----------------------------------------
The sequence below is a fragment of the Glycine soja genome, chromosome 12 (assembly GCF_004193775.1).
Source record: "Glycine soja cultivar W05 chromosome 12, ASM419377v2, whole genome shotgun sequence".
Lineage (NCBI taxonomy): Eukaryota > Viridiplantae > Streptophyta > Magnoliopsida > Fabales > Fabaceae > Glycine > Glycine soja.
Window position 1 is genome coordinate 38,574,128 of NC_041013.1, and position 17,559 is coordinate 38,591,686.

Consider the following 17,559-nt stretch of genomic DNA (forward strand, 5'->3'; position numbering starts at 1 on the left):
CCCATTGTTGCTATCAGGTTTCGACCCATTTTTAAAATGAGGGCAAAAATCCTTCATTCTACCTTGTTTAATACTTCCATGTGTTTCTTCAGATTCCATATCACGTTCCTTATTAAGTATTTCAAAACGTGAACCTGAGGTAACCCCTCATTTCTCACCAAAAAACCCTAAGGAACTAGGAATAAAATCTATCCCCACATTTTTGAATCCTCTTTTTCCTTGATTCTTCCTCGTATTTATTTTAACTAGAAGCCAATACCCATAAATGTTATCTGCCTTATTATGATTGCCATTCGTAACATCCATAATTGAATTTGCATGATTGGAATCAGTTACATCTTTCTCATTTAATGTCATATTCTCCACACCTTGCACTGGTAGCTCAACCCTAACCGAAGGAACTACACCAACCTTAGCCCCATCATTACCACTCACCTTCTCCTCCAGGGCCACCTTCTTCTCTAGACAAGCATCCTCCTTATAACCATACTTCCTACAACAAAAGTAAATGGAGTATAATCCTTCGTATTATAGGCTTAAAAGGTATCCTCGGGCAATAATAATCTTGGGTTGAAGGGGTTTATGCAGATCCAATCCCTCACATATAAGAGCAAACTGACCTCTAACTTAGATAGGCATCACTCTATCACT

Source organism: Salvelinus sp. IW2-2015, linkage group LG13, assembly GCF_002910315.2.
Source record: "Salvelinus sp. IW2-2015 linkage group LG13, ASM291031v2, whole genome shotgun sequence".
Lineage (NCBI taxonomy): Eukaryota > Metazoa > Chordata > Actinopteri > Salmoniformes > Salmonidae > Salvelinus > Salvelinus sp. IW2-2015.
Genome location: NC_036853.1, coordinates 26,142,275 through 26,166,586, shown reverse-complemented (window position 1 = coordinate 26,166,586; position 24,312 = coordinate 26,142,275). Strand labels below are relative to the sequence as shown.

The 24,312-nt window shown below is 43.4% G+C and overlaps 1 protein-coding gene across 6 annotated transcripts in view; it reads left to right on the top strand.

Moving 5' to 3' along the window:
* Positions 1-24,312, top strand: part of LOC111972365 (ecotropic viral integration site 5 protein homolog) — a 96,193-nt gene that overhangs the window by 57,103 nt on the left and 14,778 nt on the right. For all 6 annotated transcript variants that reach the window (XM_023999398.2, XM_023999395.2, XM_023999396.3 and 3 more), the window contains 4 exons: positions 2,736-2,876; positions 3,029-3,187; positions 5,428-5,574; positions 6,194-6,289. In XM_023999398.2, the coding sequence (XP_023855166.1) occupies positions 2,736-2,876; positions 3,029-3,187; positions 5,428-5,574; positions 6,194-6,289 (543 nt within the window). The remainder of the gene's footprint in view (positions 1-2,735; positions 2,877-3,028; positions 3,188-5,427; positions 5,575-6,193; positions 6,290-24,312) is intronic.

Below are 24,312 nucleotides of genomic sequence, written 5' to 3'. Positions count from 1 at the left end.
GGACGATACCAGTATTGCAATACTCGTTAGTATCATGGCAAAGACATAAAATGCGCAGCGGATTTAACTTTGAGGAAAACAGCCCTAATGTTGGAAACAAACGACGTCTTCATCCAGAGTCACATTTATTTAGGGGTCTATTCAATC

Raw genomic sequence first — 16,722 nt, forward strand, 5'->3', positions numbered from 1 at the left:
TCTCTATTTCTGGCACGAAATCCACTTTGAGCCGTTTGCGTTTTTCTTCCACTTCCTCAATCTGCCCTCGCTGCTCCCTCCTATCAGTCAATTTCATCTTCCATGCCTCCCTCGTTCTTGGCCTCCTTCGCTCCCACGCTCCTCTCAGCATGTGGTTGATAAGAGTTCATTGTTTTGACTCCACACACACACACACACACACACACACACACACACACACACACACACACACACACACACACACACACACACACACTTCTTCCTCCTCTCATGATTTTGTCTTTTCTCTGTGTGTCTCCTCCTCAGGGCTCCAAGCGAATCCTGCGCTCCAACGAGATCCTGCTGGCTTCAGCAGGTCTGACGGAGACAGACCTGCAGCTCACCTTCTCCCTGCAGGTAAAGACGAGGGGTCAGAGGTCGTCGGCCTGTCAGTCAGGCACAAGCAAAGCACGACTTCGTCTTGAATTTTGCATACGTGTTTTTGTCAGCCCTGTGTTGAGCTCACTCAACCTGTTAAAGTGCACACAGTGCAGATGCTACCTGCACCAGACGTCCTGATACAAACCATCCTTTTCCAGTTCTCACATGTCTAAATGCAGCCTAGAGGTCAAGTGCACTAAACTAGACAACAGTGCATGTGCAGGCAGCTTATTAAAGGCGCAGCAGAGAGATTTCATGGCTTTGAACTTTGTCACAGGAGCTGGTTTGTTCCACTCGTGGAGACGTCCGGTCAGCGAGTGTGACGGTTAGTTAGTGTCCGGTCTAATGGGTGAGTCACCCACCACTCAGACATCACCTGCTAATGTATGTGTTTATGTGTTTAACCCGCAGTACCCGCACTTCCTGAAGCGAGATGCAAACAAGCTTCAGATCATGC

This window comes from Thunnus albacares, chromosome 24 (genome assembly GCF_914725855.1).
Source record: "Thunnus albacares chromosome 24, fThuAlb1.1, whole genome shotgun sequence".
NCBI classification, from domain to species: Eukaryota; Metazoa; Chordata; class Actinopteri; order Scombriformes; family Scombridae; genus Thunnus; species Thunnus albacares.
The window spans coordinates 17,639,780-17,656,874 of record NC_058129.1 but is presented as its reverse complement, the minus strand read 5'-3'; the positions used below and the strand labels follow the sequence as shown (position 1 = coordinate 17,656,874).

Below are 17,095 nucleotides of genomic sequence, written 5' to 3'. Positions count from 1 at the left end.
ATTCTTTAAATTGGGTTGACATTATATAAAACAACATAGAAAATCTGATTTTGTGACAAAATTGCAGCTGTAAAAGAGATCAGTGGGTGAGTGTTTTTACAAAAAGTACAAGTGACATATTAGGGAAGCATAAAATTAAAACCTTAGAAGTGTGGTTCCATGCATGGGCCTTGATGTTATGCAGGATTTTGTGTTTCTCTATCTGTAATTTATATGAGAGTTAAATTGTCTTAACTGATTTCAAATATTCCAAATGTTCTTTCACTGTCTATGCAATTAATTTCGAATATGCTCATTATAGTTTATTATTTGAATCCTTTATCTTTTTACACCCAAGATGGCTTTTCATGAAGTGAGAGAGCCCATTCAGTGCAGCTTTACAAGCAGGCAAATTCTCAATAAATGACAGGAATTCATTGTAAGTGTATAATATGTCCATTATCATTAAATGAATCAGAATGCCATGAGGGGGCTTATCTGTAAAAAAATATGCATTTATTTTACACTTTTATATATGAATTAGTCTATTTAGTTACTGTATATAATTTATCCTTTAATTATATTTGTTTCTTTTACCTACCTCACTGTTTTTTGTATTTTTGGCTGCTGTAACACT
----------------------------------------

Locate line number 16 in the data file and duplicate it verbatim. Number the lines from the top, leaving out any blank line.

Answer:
Raw genomic sequence first — 16,722 nt, forward strand, 5'->3', positions numbered from 1 at the left: